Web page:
Missouri River Runner
A Missouri River Runner at Kirkwood, MO in 2010.
Overview
Service typeInter-city rail
LocaleMissouri
PredecessorMules
Ann Rutledge
First serviceJanuary 28, 2009
Current operator(s)Amtrak
Ridership490 daily
178,915 total (FY15)[1]
Route
StartKansas City
Stops8
EndSt. Louis
Distance travelled283 mi (455 km)
Average journey time5 hours, 40 minutes
Service frequency2 daily round trips
Train number(s)311, 313, 314, 316[2]
On-board services
Class(es)Coach and Business
Seating arrangementsAirline-style coach seating
Catering facilitiesOn-board café
Technical
Rolling stockHorizon and Amfleet I coaches
Siemens Charger or GE Genesis locomotives
Track gauge4 ft 8+12 in (1,435 mm)
ElectrificationNo
Operating speed50 mph (80 km/h) (average)
Track owner(s)Union Pacific Railroad

The Missouri River Runner is a 283-mile (455 km) passenger train route operated by Amtrak running between Gateway Transportation Center in St. Louis and Kansas City Union Station in Kansas City, Missouri. Four trains operate daily (two round trips) on this route: 311 and 313 westbound, and 314 and 316 eastbound.[2]

History

The Missouri River Runner route was previously served by the Missouri Mules (known as the Kansas City Mule westbound and the St. Louis Mule eastbound) and the Ann Rutledge under the Missouri Service brand. The Missouri Service, in turn, ran along the former main line of the Missouri Pacific Railroad. Several of MoPac's St. Louis–Kansas City trains continued onward to Omaha and Denver. Missouri Pacific was acquired by the Union Pacific Railroad in 1983.

When Amtrak took over nationwide passenger service in 1971, the route became the western leg of the National Limited, which originated in New York. This was the first passenger train on the route to originate at a point east of the Mississippi River. It was the successor of the famed Spirit of St. Louis, which was extended to Kansas City after Amtrak's formation and renamed later in 1971.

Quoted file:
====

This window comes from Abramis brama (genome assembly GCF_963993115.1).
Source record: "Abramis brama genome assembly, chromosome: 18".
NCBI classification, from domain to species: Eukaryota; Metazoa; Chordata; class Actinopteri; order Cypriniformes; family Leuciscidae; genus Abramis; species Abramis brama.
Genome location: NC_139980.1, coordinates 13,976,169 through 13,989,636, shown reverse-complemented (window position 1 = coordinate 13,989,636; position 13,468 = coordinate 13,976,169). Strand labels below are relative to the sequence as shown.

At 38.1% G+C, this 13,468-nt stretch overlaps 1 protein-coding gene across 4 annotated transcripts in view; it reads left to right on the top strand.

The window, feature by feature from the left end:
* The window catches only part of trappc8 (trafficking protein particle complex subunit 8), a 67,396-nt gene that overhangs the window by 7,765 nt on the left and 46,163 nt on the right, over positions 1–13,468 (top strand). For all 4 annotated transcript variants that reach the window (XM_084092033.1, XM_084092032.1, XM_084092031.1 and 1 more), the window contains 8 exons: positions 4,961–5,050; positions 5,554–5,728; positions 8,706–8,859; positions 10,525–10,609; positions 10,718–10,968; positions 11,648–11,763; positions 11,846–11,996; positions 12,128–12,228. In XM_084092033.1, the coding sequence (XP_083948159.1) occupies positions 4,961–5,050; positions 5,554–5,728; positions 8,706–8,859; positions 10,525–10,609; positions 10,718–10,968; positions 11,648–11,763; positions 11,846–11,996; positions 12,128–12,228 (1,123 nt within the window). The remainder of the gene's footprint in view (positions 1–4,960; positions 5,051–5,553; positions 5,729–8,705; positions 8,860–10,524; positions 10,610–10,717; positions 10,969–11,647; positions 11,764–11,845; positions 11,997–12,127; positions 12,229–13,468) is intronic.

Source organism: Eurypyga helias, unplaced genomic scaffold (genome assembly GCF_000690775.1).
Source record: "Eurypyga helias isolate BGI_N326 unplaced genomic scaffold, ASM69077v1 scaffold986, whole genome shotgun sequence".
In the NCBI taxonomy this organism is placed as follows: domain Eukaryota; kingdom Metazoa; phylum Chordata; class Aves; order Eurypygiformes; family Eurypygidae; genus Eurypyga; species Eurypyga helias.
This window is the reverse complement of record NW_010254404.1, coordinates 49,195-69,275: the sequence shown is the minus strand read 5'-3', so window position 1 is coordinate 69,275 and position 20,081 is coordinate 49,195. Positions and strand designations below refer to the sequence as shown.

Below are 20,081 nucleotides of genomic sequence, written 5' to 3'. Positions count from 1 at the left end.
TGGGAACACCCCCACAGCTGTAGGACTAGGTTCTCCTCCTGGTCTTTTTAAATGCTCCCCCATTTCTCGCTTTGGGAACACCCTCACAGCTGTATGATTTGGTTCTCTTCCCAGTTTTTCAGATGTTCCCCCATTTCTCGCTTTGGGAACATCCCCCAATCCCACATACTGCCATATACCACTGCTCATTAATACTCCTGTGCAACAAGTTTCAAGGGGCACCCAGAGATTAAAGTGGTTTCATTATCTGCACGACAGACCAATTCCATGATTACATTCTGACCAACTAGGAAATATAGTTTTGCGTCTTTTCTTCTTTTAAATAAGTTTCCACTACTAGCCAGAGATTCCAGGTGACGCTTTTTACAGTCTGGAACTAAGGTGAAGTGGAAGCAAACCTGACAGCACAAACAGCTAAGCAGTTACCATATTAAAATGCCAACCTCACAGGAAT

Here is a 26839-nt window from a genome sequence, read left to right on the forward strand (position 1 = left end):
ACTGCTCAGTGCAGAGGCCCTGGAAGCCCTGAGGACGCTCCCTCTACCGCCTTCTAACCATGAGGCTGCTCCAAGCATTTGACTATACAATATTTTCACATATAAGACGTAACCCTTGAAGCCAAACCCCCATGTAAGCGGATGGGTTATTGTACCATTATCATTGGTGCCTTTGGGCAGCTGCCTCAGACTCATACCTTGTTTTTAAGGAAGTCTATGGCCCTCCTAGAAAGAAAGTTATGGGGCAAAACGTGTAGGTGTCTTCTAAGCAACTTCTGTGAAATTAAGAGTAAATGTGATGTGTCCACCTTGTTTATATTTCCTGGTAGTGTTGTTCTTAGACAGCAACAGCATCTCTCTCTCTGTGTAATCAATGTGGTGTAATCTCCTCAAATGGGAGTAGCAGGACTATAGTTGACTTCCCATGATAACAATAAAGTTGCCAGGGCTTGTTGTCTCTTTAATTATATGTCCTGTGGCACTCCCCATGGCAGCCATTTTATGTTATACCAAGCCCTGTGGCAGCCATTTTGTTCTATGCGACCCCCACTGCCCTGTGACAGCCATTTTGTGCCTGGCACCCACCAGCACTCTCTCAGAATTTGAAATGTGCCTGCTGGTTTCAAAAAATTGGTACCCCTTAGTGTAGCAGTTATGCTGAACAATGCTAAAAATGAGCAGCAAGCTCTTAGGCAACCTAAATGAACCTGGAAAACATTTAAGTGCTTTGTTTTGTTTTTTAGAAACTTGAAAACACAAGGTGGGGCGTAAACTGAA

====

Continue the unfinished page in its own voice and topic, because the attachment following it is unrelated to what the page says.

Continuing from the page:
When the National Limited was canceled in 1979, the only train serving the St. Louis–Kansas City corridor was the Chicago–Kansas City Ann Rutledge. Missouri officials pressed for the introduction of the Mules in order to maintain and improve service between St. Louis and Kansas City. Over the ensuing years of state subsidy, additional station stops were established at Washington, Hermann, Lee's Summit and Independence.

The Ann Rutledge had previously been part of both the Missouri Service and Illinois Service, but had its eastern terminus cut back to St. Louis in 2006. This gave the St. Louis–Kansas City route two daily round trips on a schedule similar to the last pre-Amtrak MoPac service. The Chicago–St. Louis State House connected once per day with the Ann Rutledge to continue through service from Chicago to Kansas City.

In 1984, Amtrak's Jefferson City depot and ticket office was moved from the former MoPac station to a renovated historic building east of the depot but closer to the Missouri State Capitol. It was hoped the relocated station would allow tourists and others easier access to the state government buildings. Jefferson City is not on an Interstate Highway; the nearest airport is in Columbia. The revived station stop at Hermann was instituted in similar fashion to encourage use of Amtrak for access the city's popular German festivals.